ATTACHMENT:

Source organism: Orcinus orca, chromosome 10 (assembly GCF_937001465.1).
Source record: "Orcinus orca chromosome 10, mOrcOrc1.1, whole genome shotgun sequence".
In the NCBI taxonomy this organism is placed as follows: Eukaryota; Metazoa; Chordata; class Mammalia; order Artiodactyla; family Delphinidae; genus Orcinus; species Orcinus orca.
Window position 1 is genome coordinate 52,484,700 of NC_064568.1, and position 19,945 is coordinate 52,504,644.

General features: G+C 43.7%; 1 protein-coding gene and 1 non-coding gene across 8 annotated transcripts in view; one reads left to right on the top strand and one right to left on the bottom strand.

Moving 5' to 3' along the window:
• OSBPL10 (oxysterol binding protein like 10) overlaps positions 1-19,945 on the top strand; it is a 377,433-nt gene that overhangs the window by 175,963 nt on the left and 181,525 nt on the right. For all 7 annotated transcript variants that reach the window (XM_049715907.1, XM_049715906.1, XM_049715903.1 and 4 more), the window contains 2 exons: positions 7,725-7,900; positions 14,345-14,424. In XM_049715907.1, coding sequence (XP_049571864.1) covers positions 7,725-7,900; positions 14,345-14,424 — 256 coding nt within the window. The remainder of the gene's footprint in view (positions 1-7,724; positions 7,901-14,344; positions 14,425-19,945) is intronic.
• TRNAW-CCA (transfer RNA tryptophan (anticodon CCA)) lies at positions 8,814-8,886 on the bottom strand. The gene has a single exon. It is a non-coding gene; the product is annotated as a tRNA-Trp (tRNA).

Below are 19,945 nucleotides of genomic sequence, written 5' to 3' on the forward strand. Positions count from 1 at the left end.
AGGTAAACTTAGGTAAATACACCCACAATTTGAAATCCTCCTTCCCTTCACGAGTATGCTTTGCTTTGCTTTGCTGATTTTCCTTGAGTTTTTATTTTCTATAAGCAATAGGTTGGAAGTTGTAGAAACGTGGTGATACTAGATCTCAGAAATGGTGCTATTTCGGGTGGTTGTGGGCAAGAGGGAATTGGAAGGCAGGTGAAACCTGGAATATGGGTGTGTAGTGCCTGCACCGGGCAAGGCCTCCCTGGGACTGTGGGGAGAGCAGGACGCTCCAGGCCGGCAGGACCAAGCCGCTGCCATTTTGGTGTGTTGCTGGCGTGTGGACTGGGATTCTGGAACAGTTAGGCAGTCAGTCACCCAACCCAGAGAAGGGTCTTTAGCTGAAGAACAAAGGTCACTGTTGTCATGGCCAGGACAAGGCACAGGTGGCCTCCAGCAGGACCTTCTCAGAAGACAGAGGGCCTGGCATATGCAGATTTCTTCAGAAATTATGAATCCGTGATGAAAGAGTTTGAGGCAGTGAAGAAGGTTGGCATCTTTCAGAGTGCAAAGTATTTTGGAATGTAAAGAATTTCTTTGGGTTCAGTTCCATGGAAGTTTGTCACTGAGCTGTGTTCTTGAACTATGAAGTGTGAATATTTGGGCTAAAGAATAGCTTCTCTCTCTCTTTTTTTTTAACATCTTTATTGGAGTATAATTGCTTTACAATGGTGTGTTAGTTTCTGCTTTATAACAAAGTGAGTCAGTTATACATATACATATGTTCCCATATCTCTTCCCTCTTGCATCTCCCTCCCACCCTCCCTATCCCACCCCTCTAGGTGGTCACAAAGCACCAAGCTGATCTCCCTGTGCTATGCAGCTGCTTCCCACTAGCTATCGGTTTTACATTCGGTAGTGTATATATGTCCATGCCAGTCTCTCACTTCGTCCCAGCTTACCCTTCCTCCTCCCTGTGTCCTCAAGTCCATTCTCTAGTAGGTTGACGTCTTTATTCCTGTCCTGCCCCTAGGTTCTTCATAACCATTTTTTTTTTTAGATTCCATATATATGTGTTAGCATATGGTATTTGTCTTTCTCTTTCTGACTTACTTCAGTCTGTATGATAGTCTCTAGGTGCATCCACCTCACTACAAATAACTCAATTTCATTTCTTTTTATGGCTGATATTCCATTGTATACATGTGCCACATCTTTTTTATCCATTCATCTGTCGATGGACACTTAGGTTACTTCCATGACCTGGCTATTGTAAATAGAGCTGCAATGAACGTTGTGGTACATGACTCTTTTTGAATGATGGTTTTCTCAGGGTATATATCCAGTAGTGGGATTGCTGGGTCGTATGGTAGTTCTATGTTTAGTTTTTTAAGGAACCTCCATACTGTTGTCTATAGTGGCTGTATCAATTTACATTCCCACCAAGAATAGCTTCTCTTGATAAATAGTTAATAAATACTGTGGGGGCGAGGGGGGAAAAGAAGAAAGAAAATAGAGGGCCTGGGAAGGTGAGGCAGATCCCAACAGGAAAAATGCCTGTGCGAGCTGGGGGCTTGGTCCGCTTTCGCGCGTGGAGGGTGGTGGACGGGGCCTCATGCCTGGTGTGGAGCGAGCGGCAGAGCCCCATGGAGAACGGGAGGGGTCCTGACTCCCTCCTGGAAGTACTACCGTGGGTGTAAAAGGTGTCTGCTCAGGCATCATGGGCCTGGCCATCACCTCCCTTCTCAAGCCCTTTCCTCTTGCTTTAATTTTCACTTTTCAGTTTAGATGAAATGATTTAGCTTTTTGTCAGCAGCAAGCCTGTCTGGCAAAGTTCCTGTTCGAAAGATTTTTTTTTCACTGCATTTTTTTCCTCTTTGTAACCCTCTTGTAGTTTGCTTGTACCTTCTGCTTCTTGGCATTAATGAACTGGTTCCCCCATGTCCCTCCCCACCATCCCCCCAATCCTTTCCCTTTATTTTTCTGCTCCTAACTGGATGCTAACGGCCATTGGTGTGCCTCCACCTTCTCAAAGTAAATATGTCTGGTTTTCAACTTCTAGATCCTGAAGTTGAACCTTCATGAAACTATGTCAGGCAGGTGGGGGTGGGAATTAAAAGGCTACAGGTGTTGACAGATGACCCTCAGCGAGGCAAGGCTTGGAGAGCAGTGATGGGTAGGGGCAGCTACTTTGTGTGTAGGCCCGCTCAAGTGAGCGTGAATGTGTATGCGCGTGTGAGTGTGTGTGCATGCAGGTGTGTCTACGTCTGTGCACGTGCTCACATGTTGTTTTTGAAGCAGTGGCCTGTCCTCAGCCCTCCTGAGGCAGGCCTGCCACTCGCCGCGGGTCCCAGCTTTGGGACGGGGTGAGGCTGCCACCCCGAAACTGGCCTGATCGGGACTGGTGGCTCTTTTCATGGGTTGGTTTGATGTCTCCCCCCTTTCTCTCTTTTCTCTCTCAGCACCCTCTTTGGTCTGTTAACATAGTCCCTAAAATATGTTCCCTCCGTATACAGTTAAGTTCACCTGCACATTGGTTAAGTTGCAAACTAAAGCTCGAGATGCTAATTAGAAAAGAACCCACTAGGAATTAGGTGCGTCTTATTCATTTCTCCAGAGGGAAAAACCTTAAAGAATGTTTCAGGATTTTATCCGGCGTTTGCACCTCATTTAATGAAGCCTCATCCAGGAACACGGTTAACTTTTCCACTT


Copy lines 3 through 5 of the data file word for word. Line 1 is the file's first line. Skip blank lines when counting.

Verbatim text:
In the NCBI taxonomy this organism is placed as follows: Eukaryota; Metazoa; Chordata; class Mammalia; order Artiodactyla; family Delphinidae; genus Orcinus; species Orcinus orca.
Window position 1 is genome coordinate 52,484,700 of NC_064568.1, and position 19,945 is coordinate 52,504,644.

General features: G+C 43.7%; 1 protein-coding gene and 1 non-coding gene across 8 annotated transcripts in view; one reads left to right on the top strand and one right to left on the bottom strand.